Tagged ‘grapes’

Turkey in the …..PIE

August 30th, 2013 by KM Wall

Friday August 30 2013 is Free Fun Friday – Thank you, Highland Street Foundation!

It’s a great day for a song…..perhaps a little Turkey in the Straw

Well, I had an old hen and she had a wooden leg,
Just the best old hen that ever laid and egg,
She laid more eggs than any hen on the farm,
But another little drink wouldn’t do her any harm.
Turkey in the hay, in the hay, hay, hay!
Turkey in the straw, in the straw, straw, straw!
Pick ‘em up, shake ‘em up, any way at all,
And hit up a tune called ‘Turkey in the Straw’.

Kelley's Straw bale Turkey - from the UK

Kelley’s Straw bale Turkey – from the UK

Or perhaps a Turkey in the woods


Or even a Turkey in a Pie

To bake Turkey, Chicken, Pea-Chicken, Pheasant-Pouts, Heath Pouts, Caponets, or Partridge for to be eaten cold.

Take a turkey-chicken, bone it, and lard it with pretty big lard, a pound and half will serve, then season it with an ounce of pepper, an ounce of nutmegs, and two ounces of salt, lay some butter in the bottom of the pye, then lay on the fowl, and put in it six or eight whole cloves, then put on all the seasoning with good store of butter, close it up, and baste it over with eggs, bake it, and being baked fill it up with clarified butter.

Thus you may bake them for to be eaten hot, giving them but half the seasoning, and liquor it with gravy and juyce of orange.

Bake this pye in fine paste; for more variety you may make a stuffing for it as followeth; mince some beef-suet and a little veal very fine, some sweet herbs, grated nutmeg, pepper, salt, two or three raw yolks of eggs, some boil’d skirrets or pieces of artichocks, grapes, or gooseberries, &c.

1674. Robert May. The Accomplist Cook.


  • This is a major contender in the ‘Either/Or” category.
  • Once again, the bird is boned. All those bones make for great soup.
  • Variations include our (old) new friend Skirrets. The grapes should be green, that is green not ripe, not green the color. Like gooseberries in their season, they’re to sharpen things up.


From sea to shore, piewise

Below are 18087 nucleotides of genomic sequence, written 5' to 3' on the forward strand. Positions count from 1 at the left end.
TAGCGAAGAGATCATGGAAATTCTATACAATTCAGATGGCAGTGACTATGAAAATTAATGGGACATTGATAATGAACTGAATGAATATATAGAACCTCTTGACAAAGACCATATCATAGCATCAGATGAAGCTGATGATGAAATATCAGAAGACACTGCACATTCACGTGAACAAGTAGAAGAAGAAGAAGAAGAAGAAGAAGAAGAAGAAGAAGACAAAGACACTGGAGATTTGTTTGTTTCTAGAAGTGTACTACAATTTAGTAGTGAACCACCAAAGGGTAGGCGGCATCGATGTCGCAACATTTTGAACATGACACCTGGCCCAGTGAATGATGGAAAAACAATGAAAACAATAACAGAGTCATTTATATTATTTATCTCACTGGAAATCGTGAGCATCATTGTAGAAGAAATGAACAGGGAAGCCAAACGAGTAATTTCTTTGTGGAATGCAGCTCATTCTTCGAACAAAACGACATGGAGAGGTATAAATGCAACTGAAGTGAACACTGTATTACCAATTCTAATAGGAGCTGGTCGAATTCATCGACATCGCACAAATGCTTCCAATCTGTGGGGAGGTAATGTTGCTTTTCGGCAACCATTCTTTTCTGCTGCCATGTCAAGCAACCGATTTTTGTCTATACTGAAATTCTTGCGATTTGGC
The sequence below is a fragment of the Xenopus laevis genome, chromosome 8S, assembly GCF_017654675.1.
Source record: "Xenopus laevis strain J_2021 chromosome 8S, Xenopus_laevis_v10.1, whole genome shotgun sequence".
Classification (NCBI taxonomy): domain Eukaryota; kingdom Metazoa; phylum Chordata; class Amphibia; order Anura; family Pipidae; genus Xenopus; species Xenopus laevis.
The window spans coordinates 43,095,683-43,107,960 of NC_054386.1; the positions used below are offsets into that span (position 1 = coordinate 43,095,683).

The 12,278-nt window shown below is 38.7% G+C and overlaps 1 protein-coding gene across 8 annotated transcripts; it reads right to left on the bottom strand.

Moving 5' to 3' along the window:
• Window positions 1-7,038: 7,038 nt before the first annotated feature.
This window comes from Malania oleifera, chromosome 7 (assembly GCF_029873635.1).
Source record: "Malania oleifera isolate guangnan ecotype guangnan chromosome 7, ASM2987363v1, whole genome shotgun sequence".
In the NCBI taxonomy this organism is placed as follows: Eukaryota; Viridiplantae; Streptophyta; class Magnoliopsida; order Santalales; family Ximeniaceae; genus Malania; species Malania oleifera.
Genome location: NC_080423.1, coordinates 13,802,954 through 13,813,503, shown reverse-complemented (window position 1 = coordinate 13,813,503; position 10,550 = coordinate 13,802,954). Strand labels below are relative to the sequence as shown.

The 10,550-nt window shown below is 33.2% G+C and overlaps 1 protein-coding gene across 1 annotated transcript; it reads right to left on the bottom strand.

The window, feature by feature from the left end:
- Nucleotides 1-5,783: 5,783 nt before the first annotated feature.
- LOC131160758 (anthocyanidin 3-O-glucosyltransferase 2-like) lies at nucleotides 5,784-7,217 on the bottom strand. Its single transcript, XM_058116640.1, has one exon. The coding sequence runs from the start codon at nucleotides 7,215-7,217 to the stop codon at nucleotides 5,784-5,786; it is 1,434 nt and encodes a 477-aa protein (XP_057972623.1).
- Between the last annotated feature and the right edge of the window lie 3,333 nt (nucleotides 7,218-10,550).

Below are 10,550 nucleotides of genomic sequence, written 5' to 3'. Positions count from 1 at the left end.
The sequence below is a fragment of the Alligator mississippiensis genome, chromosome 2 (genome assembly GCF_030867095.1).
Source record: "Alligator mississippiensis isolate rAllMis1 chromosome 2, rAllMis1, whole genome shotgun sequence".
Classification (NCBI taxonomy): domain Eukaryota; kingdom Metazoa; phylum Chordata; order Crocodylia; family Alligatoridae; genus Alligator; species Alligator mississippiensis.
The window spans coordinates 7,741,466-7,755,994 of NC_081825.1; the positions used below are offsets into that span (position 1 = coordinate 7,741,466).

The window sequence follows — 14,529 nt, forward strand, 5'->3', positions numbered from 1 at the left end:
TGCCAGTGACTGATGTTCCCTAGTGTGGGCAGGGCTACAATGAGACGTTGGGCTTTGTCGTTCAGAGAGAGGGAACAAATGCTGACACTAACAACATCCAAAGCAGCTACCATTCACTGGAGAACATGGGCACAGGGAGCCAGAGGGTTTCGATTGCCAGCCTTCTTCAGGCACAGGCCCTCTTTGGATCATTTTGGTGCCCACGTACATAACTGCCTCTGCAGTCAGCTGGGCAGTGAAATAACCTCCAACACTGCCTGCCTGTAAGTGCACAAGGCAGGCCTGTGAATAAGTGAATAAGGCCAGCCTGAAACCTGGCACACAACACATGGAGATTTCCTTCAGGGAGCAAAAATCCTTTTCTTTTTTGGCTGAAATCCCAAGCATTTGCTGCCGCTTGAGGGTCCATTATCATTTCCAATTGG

August 9th, 2013 by KM Wall

Oh, the poor lobster.

They’re easy – if you live by the shore.  And that doesn’t make them special.

And they’re plentiful – when the tide goes out. And that makes them easy fodder for pigs.

And they’re rare – away from the shore. And people don’t miss what they don’t know.

Until people who live on the coast move inland ……  and faster modes of transportation make it easier to bring lobsters to people who knew lobsters and then what was once hard to come by, becomes easily available, and therefore easier to scorn. And so a whispering campaign against the humble lobster begins.

Do 17th century Englishmen disdain lobster? If they do, they’re keeping it to themselves. In general, shell fish are lower on the hierarchy of Fish simply because they are neither properly from the sea nor land. It’s because lobsters are  from the margin that they’re somewhat marginal to our 17th century Englishmen.

lobster foscle

Lobster and mussels

It’s hard to tell what the poor are eating by looking at cookbooks, because cookbooks are for those who can afford books – and often cooks. It’s not until the second half of the 17th century that any English cookbook has a large selection of lobster recipes.

To bake Lobsters to be eaten hot.

Being boil’d and cold, take the meat out of the shells, and season it lightly with nutmeg, pepper, salt, cinamon, and ginger; then lay it in a pye made according to the following form, and lay on it some dates in halves, large mace, slic’t lemons, barberries, yolks of hard eggs and butter, close it up and bake it, and being baked liquor it with white-wine, butter, and sugar, and ice it. On flesh days put marrow to it.



Take the meat out of the shells being boil’d and cold, and lard it with a salt eel or salt salmon, seasoning it with beaten nutmeg, pepper, and salt; then make the pye, put some butter in the bottom, and lay on it some slices of a fresh eel, and on that a layer of lobsters, put to it a few whole cloves, and thus make two or three layers, last of all slices of fresh eel, some whole cloves and butter, close up the pye, and being baked, fill it up with clarified butter.

If you bake it these ways to eat hot, season it lightly, and put in some large mace; liquor it with claret wine, beaten butter, and slices of orange.

Take four lobsters being boil’d, and some good fat conger raw, cut some of it into square pieces as broad as your hand, then take the meat of the lobsters, and slice the tails in two halves or two pieces long wayes, as also the claws, season both with pepper, nutmeg and salt then make the pie, put butter in the bottom, lay on the slices, of conger, and then a layer of lobsters; thus do three or four times till the pie be full, then lay on a few whole cloves, and some butter; close it up and bake it, being baked liquor it with butter and white-wine, or only clarified butter. Make your pyes according to these forms


If to eat hot season it lightly, and being baked liquor it with butter, white-wine, slic’t lemon, gooseberries, grapes, or barberries.


Accomplisht Cook,





Wherein the whole ART is revealed in a
more easie and perfect Method, than hath
been publisht in any language.

Expert and ready Ways for the Dressing of all Sorts of FLESH, FOWL, and FISH, with variety of SAUCES proper for each of them; and how to raise all manner of Pastes; the best Directions for all sorts of Kickshaws, also the Terms of CARVING and SEWING.